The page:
But while the annual speaks in glowing terms about BRT rollout in South Africa, it hasn’t proceeded without a hitch. Writing for the Daily Maverick in August 2013, Democratic Alliance whip Ian Ollis stated: “Even though it was planned in 2008, the people of Nelson Mandela Bay Municipality (NMBM) are still without a public transport system that could be characterised as integrated, safe, scheduled, affordable and reliable. I have visited the city twice in two years in an attempt to ride on the system and both times the busses were locked up and parked far away from the action because of some crisis or other, whether with taxi operators or implementing agents.”
By April this year, the situation appeared to be unchanged with 60 buses acquired by the NMBM in 2009 for R100-million found collecting dust outside a fresh produce market by members of the National Council of Provinces, who were conducting an oversight visit to the metro.
According to the municipality’s midterm budget and performance report presented to council in January this year, the metro overspent on its integrated public transport system by R216-million in the 2013/14 financial year, constituting irregular expenditure.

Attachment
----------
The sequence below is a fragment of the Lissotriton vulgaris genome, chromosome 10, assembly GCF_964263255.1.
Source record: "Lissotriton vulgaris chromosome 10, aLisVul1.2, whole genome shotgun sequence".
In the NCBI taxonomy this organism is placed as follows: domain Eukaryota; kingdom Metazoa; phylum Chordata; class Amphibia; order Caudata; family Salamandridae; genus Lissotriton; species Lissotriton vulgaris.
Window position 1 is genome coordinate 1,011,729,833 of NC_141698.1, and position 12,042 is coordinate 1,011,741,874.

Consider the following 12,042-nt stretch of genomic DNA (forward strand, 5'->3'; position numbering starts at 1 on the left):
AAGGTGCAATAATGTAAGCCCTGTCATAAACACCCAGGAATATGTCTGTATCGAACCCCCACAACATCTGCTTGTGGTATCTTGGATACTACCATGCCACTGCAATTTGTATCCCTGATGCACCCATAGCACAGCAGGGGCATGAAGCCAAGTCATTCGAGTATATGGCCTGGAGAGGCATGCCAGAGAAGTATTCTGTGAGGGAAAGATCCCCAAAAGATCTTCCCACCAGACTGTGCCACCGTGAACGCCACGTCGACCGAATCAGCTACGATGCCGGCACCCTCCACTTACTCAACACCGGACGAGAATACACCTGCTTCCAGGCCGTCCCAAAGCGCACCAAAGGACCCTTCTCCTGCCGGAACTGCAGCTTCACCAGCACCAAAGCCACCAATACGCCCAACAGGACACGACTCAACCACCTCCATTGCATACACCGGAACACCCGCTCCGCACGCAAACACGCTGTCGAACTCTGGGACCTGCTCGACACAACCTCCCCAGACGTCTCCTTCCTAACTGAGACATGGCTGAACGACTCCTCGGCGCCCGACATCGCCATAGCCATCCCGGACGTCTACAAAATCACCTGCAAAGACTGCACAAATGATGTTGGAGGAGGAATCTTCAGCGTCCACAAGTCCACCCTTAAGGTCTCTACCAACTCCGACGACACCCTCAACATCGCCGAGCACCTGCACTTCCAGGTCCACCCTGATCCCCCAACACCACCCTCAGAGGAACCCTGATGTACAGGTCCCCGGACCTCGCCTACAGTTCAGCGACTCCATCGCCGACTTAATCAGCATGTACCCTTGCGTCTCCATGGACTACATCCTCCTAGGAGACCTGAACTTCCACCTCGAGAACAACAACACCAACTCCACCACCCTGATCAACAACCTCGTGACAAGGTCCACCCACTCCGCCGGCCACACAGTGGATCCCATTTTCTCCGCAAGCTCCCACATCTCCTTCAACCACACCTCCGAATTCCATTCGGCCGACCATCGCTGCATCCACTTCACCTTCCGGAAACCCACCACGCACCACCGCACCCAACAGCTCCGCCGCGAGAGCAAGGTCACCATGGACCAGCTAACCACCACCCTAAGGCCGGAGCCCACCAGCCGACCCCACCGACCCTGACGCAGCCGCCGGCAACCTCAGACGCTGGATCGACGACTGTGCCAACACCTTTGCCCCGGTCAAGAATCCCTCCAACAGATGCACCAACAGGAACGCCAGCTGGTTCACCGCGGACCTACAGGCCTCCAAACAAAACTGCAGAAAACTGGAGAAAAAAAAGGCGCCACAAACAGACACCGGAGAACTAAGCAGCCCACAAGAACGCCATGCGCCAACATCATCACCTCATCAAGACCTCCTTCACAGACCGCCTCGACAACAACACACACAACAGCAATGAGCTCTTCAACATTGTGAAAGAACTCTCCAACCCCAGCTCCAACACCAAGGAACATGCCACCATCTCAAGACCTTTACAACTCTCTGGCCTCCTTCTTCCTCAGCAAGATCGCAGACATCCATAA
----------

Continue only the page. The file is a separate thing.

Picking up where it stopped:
In August this year, George’s bus service (Go George) was temporarily suspended after a group of protestors torched four buses. A few days later, Western Cape premier Helen Zille, writing in her newsletter, stated that members of a small taxi association were leading the protests.
She said getting Go George off the ground had involved much negotiation with the taxi associations operating in the area. “Our model had to offer them incentives to participate, otherwise resistance (typically violent) would be inevitable. And we understood that their livelihoods were at stake,” she stated. “The model we finally implemented involved the transformation of the existing local bus and taxi industry into a single privately-owned Vehicle Operating Company (VOC), known as George Link. Its shareholders are previous local bus and taxi operators who chose to ‘opt in’ to the 12-year contract.”
An overwhelming 99% of the local taxi and bus industry participated in negotiations to find a workable model, she said, with a total of 240 operators choosing to opt in, be bought out, or go for a combination of these two options. “More than half of them (61%) chose one of the ‘opt in’ opportunities. And the province has already paid R61-million to taxi operators who wanted to ‘opt out’.”